10 Filipinos killed as gunshots fired in Sabah standoff: Report PDF Print E-mail
Saturday, 02 March 2013 10:55

KUALA LUMPUR — Filipino gunmen were killed and Malaysian law enforcers injured as gunshots were fired in a standoff between a Filipino group (followers of the Sultan of Sulu) and Malaysian authorities Friday in a village in Malaysia’s Sabah state, Malaysian media reported.

At least 10 Filipino gunmen were killed and four others injured, according to the Star, while three Malaysian policemen were injured in the standoff.
Villagers said they were still hearing gunshots.

Malaysian security forces were said to have advanced into Tanduo village, where the Sultan’s group was holed up in an enforced blockade after the group failed to heed an ultimatum set by both the Filipino and Malaysian authorities to leave.

The rebels were reported to have fired shots in the air to warn off the Malaysian security forces a day earlier.

Malaysian Prime Minister Najib Razak commented at a press conference on Friday that “the group must realize that what they are doing is a serious offense.”

Home Affairs Minister Hishammuddin Hussein denied the reports of casualties and said negotiations would continue even after the deadline.

The Malaysian government has set last Sunday a deadline for the rebel group to leave Malaysia while the Filipino government extended it to Tuesday.

Malaysian authorities have been in a standoff since February 9 with the group of about 180 who invaded parts of Sabah’s eastern Lahad Datu to reclaim the area as their ancestral territory.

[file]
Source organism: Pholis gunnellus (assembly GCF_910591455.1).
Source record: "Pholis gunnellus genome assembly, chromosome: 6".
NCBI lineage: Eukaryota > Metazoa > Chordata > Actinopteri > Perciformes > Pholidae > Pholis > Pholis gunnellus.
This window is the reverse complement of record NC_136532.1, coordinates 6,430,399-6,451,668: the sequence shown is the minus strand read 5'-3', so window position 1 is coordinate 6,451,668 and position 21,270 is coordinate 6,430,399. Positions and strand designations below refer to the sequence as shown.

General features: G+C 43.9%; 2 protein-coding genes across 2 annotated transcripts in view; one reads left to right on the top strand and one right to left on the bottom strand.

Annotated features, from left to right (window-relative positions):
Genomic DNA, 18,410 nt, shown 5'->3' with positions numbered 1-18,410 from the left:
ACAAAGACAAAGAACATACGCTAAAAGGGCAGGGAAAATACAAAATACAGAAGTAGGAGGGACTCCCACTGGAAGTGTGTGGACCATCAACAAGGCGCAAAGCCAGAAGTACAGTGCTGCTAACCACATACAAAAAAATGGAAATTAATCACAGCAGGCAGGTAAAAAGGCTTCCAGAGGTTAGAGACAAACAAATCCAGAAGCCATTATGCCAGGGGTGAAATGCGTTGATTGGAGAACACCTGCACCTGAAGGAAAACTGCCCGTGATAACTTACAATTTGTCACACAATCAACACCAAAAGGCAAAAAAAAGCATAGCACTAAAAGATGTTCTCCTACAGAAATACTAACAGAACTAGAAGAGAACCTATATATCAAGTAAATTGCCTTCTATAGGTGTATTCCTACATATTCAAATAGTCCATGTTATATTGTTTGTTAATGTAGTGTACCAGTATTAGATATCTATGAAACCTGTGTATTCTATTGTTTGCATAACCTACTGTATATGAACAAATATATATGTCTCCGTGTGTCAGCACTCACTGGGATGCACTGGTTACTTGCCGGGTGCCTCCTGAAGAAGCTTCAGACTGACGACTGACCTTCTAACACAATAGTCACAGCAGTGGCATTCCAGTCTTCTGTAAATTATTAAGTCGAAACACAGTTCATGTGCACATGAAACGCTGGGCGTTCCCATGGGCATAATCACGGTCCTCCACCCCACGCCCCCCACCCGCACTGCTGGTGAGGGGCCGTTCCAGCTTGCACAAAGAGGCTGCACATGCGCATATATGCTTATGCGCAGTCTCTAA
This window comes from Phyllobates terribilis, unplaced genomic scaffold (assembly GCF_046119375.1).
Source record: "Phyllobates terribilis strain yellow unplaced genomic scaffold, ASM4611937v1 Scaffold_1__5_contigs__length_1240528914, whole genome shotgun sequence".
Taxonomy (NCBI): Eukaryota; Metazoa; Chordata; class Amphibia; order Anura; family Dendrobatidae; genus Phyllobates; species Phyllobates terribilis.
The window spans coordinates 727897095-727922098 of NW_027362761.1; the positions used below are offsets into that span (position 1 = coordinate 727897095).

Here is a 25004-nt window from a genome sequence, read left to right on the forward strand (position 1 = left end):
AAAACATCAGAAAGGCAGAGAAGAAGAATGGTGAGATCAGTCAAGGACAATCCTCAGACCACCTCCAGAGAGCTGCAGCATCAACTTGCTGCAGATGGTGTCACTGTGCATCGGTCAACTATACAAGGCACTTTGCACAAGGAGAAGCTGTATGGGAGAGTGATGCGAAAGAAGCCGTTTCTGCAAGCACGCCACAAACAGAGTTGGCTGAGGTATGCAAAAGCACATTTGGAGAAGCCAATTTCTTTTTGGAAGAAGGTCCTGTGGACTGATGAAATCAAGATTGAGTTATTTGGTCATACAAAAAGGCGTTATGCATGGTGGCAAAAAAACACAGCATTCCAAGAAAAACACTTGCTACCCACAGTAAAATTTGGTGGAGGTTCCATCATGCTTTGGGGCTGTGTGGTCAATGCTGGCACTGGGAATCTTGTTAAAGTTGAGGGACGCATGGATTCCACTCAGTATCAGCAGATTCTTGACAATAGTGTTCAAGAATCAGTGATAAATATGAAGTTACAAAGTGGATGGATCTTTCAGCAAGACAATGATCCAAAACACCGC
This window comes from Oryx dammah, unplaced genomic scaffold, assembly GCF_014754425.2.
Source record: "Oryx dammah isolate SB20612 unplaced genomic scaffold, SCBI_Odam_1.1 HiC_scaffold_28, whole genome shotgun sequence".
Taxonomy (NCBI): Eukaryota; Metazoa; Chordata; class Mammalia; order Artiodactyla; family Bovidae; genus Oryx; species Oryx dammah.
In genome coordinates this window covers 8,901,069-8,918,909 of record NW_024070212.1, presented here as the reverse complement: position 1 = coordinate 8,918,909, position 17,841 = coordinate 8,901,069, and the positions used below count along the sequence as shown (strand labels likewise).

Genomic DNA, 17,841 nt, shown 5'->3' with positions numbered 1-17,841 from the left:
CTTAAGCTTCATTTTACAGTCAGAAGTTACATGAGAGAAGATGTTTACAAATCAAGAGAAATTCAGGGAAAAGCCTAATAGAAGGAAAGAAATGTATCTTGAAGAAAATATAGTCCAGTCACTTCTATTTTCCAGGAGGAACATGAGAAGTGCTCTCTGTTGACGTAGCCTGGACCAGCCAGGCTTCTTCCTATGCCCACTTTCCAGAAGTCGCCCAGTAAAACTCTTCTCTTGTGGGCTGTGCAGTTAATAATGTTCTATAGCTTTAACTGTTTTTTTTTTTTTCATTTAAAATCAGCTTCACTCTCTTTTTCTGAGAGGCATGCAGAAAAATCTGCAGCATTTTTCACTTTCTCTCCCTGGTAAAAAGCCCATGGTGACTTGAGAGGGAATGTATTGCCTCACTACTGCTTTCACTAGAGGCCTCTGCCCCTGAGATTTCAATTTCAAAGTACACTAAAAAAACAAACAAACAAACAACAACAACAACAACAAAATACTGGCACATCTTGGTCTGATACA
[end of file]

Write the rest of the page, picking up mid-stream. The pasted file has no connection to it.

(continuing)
Some 30 people among the group were said to be armed.

Rounds of negotiations by officials from both Malaysia and the Philippines with the intruders went futile as the Sultan’s group insisted they will never surrender, rejecting calls by President Benigno Aquino III to leave Sabah peacefully.

The Malaysian government had kept mum about the negotiation process, citing concerns that sensationalization on the case would jeopardize the group’s deportation.

Raja Muda Agbimuddin Kiram, Sultan Jamalul Kiram’s brother who led the “ royal army” in Sabah, told Filipino radio dzBB in an interview on Friday that his group were being shot at and there have been casualties.

The Malaysian forces were said to have come as close as 300 meters from where the group was holed up.

The Philippines had last Sunday sent a humanitarian ship with Filipino-Muslim leaders, social workers and medical personnel onboard to Sabah in an attempt to ferry back the women and other civilians among the rebel group.

Analysts have said the group had resorted to what Malaysians describe as “invading Sabah” after they felt being left out in a landmark peace deal between the Filipino government and Muslim separatist group the Moro Islamic Liberation Front that was brokered by Malaysia.